Combustible Celluloid
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With: Kelsey Grammer (voice), John Lithgow (voice), Dick Cavett, Andrew Sullivan, Christopher Hitchens, Brooke Gladstone, Todd Gitlin, John McWhorter, Richard Wald, William Sheehan, Frank Rich, Sam Tanenhaus, Lee Edwards, Reid Buckley, Linda Bridges, Fred Kaplan.
Written by: Robert Gordon, Morgan Neville
Directed by: Robert Gordon, Morgan Neville
MPAA Rating: R for some sexual content/nudity and language
Running Time: 87
Date: 08/07/2015

Best of Enemies (2015)

3 1/2 Stars (out of 4)

'Enemies' Lines

By Jeffrey M. Anderson

The documentary Best of Enemies, about two intellectuals debating each other on television back in 1968, may sound like a snooze. Yet it's amazingly relevant, hugely entertaining, very funny, and a strong contender for my favorite documentary this year. Kelsey Grammer and John Lithgow lend their voices to Buckley and Vidal's writings. Robert Gordon and Oscar-winner Morgan Neville (Twenty Feet from Stardom) co-direct.

Trailing behind in the 1968 ratings, the ABC network approached conservative William F. Buckley and liberal Gore Vidal to debate the issues of the day over a series of ten broadcasts. Astonishingly, it was a huge success. Best of Enemies shows the footage in such a way that the timely issues melt away and what remains are acutely timeless arguments between liberal and conservative values. Remarkably, the movie manages to keep a non-partisan balance between the two men.

It's all very refreshing, given that no debates of this quality has taken place in some time. (Intellectual conservatives do not even exist today; the right has practiced an anti-intellectual and anti-education stance since the Reagan years.)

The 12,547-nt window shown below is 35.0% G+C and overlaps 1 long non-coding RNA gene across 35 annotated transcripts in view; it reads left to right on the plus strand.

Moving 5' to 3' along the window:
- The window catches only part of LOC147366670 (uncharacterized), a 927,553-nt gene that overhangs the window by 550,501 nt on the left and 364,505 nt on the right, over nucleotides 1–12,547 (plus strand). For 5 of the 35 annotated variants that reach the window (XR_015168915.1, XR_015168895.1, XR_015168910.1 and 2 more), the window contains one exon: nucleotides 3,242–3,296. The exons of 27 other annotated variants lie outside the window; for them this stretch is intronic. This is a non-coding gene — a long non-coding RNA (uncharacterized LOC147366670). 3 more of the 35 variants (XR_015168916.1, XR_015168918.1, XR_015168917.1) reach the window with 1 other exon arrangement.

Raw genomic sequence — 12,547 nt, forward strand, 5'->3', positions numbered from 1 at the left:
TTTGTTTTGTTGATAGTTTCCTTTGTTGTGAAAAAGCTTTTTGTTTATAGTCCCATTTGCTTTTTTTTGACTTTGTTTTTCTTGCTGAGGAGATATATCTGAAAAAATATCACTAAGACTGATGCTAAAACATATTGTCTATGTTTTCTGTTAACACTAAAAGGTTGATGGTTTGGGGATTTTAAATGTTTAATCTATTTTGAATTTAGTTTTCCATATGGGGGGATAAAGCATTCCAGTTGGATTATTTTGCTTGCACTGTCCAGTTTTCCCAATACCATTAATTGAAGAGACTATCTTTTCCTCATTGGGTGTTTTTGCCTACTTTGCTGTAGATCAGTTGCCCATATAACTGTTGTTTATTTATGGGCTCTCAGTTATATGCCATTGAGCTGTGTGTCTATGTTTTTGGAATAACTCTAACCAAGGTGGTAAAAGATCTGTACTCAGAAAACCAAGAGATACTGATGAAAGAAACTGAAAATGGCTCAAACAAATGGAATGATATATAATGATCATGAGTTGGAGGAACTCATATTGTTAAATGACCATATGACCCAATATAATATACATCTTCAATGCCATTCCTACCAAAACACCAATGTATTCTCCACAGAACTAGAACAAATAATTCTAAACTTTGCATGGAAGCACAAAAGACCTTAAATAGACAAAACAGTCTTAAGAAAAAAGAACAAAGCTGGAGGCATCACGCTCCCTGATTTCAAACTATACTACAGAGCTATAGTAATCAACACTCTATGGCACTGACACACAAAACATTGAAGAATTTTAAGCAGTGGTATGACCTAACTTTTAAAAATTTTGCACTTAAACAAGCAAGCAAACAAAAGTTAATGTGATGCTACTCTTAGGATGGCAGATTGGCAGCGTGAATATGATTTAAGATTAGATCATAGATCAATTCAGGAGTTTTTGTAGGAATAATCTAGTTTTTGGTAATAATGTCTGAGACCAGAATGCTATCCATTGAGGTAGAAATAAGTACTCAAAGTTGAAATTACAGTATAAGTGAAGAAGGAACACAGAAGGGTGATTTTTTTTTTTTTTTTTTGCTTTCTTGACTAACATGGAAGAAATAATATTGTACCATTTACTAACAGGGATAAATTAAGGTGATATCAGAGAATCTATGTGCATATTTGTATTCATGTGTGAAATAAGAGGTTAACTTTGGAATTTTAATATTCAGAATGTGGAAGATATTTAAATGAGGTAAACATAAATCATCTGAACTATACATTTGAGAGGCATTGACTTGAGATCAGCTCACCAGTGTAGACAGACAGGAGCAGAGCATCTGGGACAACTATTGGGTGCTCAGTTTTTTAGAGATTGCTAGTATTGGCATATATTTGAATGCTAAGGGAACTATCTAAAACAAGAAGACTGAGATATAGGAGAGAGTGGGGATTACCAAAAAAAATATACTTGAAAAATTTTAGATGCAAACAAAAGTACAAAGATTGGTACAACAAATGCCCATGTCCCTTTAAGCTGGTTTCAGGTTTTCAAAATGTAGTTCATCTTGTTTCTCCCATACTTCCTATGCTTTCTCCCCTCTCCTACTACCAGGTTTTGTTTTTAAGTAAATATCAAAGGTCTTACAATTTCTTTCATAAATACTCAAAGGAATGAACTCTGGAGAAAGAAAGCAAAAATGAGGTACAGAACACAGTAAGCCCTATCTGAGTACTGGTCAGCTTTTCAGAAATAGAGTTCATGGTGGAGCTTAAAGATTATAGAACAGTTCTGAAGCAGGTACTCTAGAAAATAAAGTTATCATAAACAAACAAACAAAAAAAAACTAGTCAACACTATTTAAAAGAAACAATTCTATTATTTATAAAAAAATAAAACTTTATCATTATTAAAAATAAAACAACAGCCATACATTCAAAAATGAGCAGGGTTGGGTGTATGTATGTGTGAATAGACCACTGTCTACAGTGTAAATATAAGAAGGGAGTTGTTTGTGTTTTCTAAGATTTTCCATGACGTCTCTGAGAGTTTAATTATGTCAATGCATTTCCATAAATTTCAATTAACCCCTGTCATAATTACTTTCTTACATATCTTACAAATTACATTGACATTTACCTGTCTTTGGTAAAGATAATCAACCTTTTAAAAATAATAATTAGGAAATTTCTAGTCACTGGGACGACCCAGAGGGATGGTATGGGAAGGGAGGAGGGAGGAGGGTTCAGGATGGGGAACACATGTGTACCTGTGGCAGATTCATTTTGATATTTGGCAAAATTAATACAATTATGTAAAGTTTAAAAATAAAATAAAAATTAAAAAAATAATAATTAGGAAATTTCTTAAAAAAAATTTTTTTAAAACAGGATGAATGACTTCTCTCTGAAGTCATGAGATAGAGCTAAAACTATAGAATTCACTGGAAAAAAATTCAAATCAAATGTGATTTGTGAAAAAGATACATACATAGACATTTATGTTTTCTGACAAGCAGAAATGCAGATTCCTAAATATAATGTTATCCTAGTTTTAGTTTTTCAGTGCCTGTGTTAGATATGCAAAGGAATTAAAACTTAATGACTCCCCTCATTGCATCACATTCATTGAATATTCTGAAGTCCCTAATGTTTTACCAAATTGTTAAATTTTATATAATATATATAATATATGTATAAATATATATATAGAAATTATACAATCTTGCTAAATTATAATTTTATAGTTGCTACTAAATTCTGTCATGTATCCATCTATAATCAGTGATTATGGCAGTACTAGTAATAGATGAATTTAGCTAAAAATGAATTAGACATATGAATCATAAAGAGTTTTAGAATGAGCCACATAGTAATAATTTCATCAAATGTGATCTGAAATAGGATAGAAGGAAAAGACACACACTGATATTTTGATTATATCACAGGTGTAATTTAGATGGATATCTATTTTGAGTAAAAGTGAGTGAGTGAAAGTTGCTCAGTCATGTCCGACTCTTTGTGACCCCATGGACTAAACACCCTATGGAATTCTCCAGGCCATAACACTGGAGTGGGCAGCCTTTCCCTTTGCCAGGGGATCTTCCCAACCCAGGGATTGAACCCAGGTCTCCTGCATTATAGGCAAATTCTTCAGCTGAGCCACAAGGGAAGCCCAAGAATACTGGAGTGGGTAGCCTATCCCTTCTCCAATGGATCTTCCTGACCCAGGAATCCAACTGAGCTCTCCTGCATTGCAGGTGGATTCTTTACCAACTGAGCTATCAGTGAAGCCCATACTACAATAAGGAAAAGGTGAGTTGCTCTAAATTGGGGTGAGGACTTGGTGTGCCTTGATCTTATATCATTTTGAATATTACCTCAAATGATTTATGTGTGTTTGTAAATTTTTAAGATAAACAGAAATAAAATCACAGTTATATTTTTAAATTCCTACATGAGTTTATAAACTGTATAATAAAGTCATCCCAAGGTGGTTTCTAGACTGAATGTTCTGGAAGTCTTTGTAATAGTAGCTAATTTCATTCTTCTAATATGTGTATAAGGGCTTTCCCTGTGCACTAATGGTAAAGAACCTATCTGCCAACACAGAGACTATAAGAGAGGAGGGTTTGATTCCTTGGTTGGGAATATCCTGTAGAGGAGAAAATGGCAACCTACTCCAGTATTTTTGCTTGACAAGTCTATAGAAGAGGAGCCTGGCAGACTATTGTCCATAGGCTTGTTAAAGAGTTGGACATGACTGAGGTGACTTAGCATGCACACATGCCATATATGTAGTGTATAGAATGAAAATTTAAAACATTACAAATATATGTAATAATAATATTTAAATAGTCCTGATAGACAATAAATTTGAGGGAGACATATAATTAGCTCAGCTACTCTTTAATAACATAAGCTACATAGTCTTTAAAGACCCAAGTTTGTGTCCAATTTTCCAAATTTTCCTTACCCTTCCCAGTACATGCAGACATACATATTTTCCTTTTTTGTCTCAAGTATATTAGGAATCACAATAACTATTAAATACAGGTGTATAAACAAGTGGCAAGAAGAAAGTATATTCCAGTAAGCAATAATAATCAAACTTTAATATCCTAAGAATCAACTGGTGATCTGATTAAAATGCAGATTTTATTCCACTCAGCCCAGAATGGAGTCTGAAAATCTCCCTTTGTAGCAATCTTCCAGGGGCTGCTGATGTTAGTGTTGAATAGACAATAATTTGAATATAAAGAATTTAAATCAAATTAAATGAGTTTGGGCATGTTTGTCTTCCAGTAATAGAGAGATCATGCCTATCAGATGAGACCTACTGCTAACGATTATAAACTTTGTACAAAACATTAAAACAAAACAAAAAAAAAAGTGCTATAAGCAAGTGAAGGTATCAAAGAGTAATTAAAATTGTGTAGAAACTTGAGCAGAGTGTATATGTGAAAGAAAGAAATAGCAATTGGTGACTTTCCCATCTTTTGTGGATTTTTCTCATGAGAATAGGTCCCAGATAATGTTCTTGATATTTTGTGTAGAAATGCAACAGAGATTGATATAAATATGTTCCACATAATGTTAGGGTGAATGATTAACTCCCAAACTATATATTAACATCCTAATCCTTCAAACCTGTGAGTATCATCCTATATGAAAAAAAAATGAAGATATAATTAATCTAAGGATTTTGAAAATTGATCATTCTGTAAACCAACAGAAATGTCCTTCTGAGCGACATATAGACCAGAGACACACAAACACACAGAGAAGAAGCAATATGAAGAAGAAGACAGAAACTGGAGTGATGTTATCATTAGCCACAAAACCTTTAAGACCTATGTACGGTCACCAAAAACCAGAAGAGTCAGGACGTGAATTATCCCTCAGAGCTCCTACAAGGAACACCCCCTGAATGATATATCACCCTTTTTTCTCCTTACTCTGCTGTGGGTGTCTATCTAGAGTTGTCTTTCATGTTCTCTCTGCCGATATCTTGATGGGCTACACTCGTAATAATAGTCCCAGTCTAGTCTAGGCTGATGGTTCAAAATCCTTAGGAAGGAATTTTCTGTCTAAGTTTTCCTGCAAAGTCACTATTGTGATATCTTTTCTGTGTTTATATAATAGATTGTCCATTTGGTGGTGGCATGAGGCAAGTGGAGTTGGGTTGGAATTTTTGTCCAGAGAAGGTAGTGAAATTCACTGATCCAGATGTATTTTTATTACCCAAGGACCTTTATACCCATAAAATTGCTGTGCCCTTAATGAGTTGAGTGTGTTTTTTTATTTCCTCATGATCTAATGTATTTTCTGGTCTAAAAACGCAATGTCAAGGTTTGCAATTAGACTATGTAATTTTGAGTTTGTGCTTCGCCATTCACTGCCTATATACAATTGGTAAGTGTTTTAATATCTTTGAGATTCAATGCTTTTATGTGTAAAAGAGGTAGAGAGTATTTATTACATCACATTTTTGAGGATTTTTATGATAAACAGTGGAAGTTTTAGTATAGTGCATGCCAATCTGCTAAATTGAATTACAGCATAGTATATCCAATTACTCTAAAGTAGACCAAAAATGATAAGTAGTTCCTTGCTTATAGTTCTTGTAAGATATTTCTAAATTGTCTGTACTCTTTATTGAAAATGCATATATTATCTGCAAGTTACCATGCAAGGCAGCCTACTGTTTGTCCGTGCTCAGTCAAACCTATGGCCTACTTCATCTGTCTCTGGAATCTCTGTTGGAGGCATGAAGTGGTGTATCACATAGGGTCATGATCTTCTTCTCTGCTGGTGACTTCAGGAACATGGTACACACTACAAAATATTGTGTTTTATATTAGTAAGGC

The documentary does its job of filling in the biographical blanks of both men, whose backgrounds are strikingly similar, considering they were such bitter enemies, as well as the events leading up to the show. Their personalities become as important to the material as the politics. (I like to say that the best movie adversaries should have the capability of sitting down for a coffee and a chat with each other; that's essentially what happens here, no matter who you regard as the hero or villain.)

Eventually Vidal and Buckley's highly passionate, scholarly, sophisticated bickering culminated in an on-air explosion, which sadly gave rise to today's empty, anti-intellectual, shock-debates. It's too bad that actual content has mostly disappeared from the discourse.

Magnolia's Blu-ray release doesn't exactly benefit from a high-def format, given the age of the archival materials, but nevertheless, it remains my favorite documentary of 2015 (so far) and essential viewing. Bonuses include an hour of extra modern-day interviews, an interview with the two directors (about 7 minutes), and trailers for this and other Magnolia films.

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